Just in Alaska can cabbages grow so big; it’s the twenty hours a day of summer sunlight that makes it happen.

Keep looking now, surely, I will find something from Dad’s garden here; where are the fruits?

Loaded on a table near the back of the tent, I found the fruit branches; Dad had submitted a branch from our cherry tree.

Moisture covered the limbs and table; they must have sprayed everything down trying to keep it all looking garden-fresh.

Naively, I’d expected that Dad would win the blue; he always had before but this time the neighbor down the road had the ribbon and Dad was runner-up.

Put that aside for now and go and enjoy your free time in the booths, I told myself.

Quadrangular was a word I learned last year in sixth grade and, suddenly. I knew what it really meant as I stood before the fairgrounds map looking at the four-sided shapes of the booths.

Really now, why am I thinking of school stuff, this is summer vacation; let’s go look around some more, I urged myself.

Squeezing past a lady with three kids, I maneuvered into a clear area where I could look down a line of booths I had not visited before.

The signs were puzzling as I read them: Siamese Twins, Bearded Lady, Tattooed Girl, Contortionist, Knife Thrower.

Unceremoniously, I was pushed aside as a group of boys hurried past down the row of booths.

“Wait,” I called seeing Randy with them; I ran trying to catch up.

X-ray Woman, I read the sign as I watched Randy and the other boys take a quick look around and then duck into the booth.

“You Can See All,” I read the sign as I heard laughter coming from inside, “All the Secrets of a Woman Here.”

Zig-zagging through the crowd, I ran toward the parking lot to hide in the car; I only wanted to get there before the tears came.


This is an example of a story written in abecedarian style.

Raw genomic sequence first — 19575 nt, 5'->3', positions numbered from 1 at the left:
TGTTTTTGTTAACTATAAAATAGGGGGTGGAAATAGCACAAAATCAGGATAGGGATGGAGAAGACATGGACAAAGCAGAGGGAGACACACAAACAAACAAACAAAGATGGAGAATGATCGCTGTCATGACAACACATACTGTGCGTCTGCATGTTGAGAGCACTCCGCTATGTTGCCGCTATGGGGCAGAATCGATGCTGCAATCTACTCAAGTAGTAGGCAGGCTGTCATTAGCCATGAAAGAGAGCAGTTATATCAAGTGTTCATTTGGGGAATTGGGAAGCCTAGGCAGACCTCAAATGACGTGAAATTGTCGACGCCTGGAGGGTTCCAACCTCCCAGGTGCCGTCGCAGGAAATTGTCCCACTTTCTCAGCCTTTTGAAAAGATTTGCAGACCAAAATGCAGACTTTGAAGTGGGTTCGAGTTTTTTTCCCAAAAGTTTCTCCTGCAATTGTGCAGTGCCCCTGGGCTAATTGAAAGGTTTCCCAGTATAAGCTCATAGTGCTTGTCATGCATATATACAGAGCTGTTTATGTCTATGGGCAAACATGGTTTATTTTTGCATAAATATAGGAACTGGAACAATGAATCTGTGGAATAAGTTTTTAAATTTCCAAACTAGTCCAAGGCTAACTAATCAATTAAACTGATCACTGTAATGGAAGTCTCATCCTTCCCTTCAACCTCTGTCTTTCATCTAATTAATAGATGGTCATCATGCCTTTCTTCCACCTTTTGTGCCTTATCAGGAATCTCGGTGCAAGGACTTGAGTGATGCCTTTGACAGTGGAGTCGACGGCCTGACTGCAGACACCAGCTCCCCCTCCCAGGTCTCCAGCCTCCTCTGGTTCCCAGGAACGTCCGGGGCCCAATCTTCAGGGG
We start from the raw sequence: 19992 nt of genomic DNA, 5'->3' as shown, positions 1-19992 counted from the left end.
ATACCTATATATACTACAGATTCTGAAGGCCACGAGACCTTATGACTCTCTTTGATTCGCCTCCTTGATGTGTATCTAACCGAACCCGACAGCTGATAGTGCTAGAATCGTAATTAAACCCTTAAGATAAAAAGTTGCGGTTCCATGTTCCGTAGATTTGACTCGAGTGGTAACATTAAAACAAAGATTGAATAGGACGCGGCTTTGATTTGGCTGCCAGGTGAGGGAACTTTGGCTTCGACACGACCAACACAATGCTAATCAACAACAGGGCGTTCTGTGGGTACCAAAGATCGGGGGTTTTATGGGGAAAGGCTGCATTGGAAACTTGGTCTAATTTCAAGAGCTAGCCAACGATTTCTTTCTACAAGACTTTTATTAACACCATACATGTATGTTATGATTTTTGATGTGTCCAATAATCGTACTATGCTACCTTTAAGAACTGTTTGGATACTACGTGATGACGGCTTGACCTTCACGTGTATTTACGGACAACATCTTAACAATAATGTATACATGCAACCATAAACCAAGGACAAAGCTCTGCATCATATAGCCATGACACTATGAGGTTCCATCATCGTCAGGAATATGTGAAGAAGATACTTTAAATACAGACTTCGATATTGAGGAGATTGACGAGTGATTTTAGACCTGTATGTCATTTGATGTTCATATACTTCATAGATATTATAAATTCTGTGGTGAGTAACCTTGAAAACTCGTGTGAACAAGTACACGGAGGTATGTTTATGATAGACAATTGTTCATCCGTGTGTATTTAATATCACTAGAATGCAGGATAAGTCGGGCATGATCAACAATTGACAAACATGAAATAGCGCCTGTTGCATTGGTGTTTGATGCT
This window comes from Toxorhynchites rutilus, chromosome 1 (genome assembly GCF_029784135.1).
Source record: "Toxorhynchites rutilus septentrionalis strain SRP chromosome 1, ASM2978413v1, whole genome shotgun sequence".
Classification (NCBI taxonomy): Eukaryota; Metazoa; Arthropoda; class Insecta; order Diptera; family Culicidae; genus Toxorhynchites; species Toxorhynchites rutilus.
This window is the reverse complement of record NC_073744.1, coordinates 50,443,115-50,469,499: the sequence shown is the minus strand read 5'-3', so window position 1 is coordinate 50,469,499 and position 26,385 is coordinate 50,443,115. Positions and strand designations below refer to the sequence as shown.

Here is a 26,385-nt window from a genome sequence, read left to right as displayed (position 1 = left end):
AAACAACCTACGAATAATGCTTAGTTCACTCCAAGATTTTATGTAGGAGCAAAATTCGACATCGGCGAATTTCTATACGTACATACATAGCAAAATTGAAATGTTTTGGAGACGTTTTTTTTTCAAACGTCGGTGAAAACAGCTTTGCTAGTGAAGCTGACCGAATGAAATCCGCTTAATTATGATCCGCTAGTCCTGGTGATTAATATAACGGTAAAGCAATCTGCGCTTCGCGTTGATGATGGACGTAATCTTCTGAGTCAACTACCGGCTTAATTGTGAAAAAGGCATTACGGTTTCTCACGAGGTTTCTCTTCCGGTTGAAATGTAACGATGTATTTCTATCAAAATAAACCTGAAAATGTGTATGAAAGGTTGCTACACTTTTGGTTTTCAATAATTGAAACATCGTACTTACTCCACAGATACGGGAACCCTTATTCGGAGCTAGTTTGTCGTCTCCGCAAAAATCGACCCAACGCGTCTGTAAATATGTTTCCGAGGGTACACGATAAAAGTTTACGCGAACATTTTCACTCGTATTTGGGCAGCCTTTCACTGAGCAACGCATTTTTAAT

Abecedarian Writing

Abecedarian writing is a twenty-six-line poem, list essay or story written so that the first word of each line follows in alphabetical order.

Start your first line with the letter A, the second with the letter B. Then continue until you end with a line starting with the letter Z. The restriction on starting words helps you think differently and be more focused on word choice.

For a variation on this style, take your name or a favorite stanza and choose words with those letters as the first words of the lines of your writing.

There’s not much to be found about this style of writing. Poets & Writers gives a short description. FamilyFriends Poems offers some sample poems and a template.

Here’s a sample story. Childhood Crush Ends

Another Angle

How do you see new things in a familiar scene?  Look at usual things from a new angle.
When writing about something that happened in your family, pretend for a bit what the occasion was like for your parents or siblings.
Imagine you are standing in your brother’s shoes; what does he see happening that day?
Try and form a mental image of the event from the view point of a stranger looking through a window. What do they see and hear?

My Favorite (fill in the blank)

My favorite (home, garden, vehicle, vacation) was ___________________________

because ___________________________.

My special memory is _____________________________.

Share some photographs of ___________________________.

Consider asking others who remember your favorite to write a few words to include with your story.


Start with a List

Start with a blank page, either paper or word processing page. List every memory of your life that comes to mind. Don’t stop to think about each one, just write enough, a few words or sentence, so that you identify it. Keep going as long as you can recording as many memories as possible. Don’t censor yourself while making the list. No one else is going to see it. You are just brainstorming at this point and the more you can remember and get down on your list the better. Save the list to refer back to. Add to it as new memories come to mind.

Now pick the memory that calls loudest to you and write your story about it with detail and enthusiasm. Keep returning to your list, looking for what memories calls to be written up next.

Here’s more details on this method of writing a memoir starting with a list from Cyndy Etler. Her plan steps you through generating a long lists of prompts specific to your life. She provides guidance on choosing a prompt to start writing and then keep writing.

Cyndy Etler is the author of The Dead Inside a YA memoir about her experiences in an adolescent treatment program.